The caveat:  I raise my eyebrows at the 10 percent “surtax” in this plan on certain types of unearned income for singles earning $400,000 a year (couples earning $450,000 a year).  Press reports mentioned the surtax, but the word is nowhere to be found in the draft.  But hey, let’s call it what it is.  It would essentially replace the current 39.6 percent tax bracket by adding 10 percentage points to the 25 percent that households pay.  If I recall, many on the right, including members of Congress, decried the Obamacare 3.8 percent “surtax” that is the law of the land now for unearned income over $200,000 a year.   The estimate that it the Obamacare tax would produce $317 billion in additional revenue over 10 years is probably unrealistic, particularly since a cursory search on the Internet produces a slew of articles on how to avoid the tax.  So why is a surtax coming from the other side any different?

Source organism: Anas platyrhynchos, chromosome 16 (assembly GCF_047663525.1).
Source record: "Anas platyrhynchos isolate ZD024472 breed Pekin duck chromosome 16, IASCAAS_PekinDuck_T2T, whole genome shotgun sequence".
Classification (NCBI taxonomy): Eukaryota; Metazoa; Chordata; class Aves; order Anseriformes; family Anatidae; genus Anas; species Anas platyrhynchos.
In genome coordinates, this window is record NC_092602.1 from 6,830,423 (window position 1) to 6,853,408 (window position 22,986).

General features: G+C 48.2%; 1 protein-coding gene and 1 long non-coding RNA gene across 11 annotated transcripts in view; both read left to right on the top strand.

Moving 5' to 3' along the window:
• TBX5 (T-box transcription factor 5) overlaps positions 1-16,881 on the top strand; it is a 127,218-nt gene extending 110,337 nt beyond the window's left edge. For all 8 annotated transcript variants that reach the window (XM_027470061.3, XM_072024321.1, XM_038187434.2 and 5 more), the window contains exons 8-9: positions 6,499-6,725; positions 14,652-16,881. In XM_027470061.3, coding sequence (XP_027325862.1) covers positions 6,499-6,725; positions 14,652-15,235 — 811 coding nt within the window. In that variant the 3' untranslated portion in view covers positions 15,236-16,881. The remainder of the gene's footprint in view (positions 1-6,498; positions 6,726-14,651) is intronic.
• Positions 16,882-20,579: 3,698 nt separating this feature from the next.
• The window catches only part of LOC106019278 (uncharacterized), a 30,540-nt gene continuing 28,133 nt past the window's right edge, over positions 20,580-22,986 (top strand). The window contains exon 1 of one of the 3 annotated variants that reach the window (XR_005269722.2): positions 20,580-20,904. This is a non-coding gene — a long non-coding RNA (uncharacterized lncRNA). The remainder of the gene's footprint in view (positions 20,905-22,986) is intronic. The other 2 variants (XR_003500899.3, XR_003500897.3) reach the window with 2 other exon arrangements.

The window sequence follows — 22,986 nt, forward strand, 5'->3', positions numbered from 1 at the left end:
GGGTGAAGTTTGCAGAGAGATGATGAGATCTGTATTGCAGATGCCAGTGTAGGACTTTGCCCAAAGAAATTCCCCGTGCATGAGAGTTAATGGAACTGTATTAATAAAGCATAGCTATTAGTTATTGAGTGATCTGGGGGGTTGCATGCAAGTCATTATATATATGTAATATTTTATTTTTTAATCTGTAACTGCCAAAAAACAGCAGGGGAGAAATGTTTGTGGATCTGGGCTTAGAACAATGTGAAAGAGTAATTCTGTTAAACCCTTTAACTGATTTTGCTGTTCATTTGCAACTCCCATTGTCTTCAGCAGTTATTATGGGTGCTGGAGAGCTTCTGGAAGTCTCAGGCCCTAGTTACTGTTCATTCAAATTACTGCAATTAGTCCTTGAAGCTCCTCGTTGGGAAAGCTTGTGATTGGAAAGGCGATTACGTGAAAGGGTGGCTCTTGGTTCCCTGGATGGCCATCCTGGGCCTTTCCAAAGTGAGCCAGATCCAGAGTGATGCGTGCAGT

If this plan picks up steam, expect a few more blog posts on its many aspects.

 

 

Comments (8)

Trackback URL | Comments RSS Feed

  1. Brian Williams. says:

    Excellent as always, Pam. Camp’s office say they are taking the long view. This is the first step. Maybe it evolves into a tax plan Congress can pass and a future president can sign 2 or 3 years from now. That’s how they did it in the 1980s: The 1986 tax reform law was introduced as legislation in 1984.

  2. Scott P says:

    Having a new tax system will make everything better. Simplify life for many individuals that have a hard time filing them. The easier it is to file taxes, more people will file them. This will increase revenue to the government and perhaps is a small step towards balancing the deficit. Let’s hope this proposal is taken seriously, as it can benefit us all.

  3. Martina F says:

    I don’t think that this reform will happen. The more complicated the tax system is, less people will understand it. Therefore, less people will complain about the taxes they pay. Having a complicated tax code, which constantly change and several hundreds of pages long, is a government tactic to maintain people ignorant about what they pay.